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SYTYCD Season 9: Q&A with the Eliminated Dancers from the Top 20

Granted this took a while and I apologize. was given the opportunity to ask the eliminated dancers: Nick Bloxsom-Carter, Daniel Baker and Janaya French (Alexa Anderson was not available for the conference call) a few questions about their experience on SYTYCD, their exits and endeavors for the future. Since this was a conference call with several media outlets when were able to ask their questions, Nick (who was sick) had to leave the conference call. Below are a few of the questions that were asked:

How has your experience on So You Think You Can Dance changed your approach, if it has, and your perception of dance?

Janaya French: I think it’s helped us to realize how important other styles are and how interesting they are. I was trained in all sorts of different things growing up, but it was more of a structured thing. I had a schedule and people telling me you have to do this style this time, this style this time. And now that I sit on my own in L.A., it’s hard because sometimes, like if I want to go to class, I choose to go to classes I love—the contemporary classes, the jazz classes, the ones that make me feel good.

Now, I just have more of a hunger to go to more hip hop classes though, that maybe even a ballroom call. I just want to know more things. That’s really why I’m sad that the experience ended so soon is because I wanted to get into the things that were so challenging like a bollywood or ballroom, anything of that sort. So I’m excited. It’s going to help me as I need branch out a little bit more. I need to be better about it, so I’m going to go and see how all of those different genres can help me in my career.

Daniel Baker: My approach has definitely taught me to listen and pick things up quicker, to know exactly what the choreographer is asking for, because you didn’t have that much time. So I guess more logical than … you just have to do … and quick to … like them. I have done a lot of that over the past couple of weeks.

Since this is the first season where there is no “results” show, the eliminated dancers were then asked: How all three of you like the new format.

Janaya French: I kind of like the new format. It’s hard, because we didn’t get to experience the old format, so there’s not really much that we can compare it to, but for what we had to experience, we were together as the top 21 within any other season, which is really nice. We got to meet … people and you got to do too much rest than usual. So that part was nice. I didn’t mind it at all.

Nick Bloxsom-Carter: Yes, I also agree. This format was very nice to us dancers, because we were able to perform so many more times, more than once, more than twice. We were on that stage a lot. So I really enjoyed it.

Daniel Baker: I kind of like it. It’s a shame I didn’t get the chance to dance for my life, but it seems like the judges already had their minds made up to—you know, it’s one less chance that America gets to see you dance, but I like the fast pace of it. I don’t know if it felt too rushed, because I wasn’t watching it at home. But I wonder what America thought of the new format. So America seems to not like change, no matter what show it is.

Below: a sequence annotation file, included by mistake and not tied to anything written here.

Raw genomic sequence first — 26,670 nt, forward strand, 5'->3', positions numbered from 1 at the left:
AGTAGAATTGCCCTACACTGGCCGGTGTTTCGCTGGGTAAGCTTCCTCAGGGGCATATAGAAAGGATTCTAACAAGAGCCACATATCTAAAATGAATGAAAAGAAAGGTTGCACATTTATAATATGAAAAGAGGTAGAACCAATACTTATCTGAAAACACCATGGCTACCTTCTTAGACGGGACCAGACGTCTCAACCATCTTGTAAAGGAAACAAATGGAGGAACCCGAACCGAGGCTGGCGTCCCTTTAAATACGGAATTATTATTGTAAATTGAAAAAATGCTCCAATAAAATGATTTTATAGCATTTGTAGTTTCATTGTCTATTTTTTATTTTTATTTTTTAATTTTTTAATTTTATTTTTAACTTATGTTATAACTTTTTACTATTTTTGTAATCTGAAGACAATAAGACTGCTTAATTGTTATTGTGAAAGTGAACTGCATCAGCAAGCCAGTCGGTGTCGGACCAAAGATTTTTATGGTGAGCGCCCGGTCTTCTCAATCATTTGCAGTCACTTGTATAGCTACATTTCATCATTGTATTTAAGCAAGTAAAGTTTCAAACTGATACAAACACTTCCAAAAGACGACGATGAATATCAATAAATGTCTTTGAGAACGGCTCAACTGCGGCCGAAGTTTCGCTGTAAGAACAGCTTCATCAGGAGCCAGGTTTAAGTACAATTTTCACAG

As a counterpoint I asked Daniel and Janaya: Because of the current format where everything is done in one day with the eliminations at the end of the episode, it’s kind of difficult for the television audience to be able to vote on you guys performances because of the one-day format. Had the show been on a two-day format as in previous seasons, do you think that would have benefited you in any capacity?

Janaya French: I agree; it would have been different to have two days. In past seasons, it’s kind of a luxury of time. You get—it’s less in one episode. I feel like it was a crazy world, like, I don’t understand how they’re going to fit so much more in this episode when we did the exact same time frame last week and all we had to do was our duets once.

So it was a lot of stress in like the time crunch so it had to go fast. We don’t get as long as packages, so America doesn’t really get to know us quite as well. We don’t get to show our personalities as long, which is kind of a bummer. I mean I went into this with less camera time. I feel like I kind of just popped up in the top twenty and not many people knew who I was so it was hard to go from the bottom and try and show people who I am.

You only get an hour, so you don’t really get the packages that everyone else usually gets. You don’t get the time, the luxury of time, but it still worked out and it would be interesting to see how the rest of the season plays out. With less and less people it becomes less stressful, because there’s less they’re trying to like throw in one in like the one episode. So it would be interesting to see.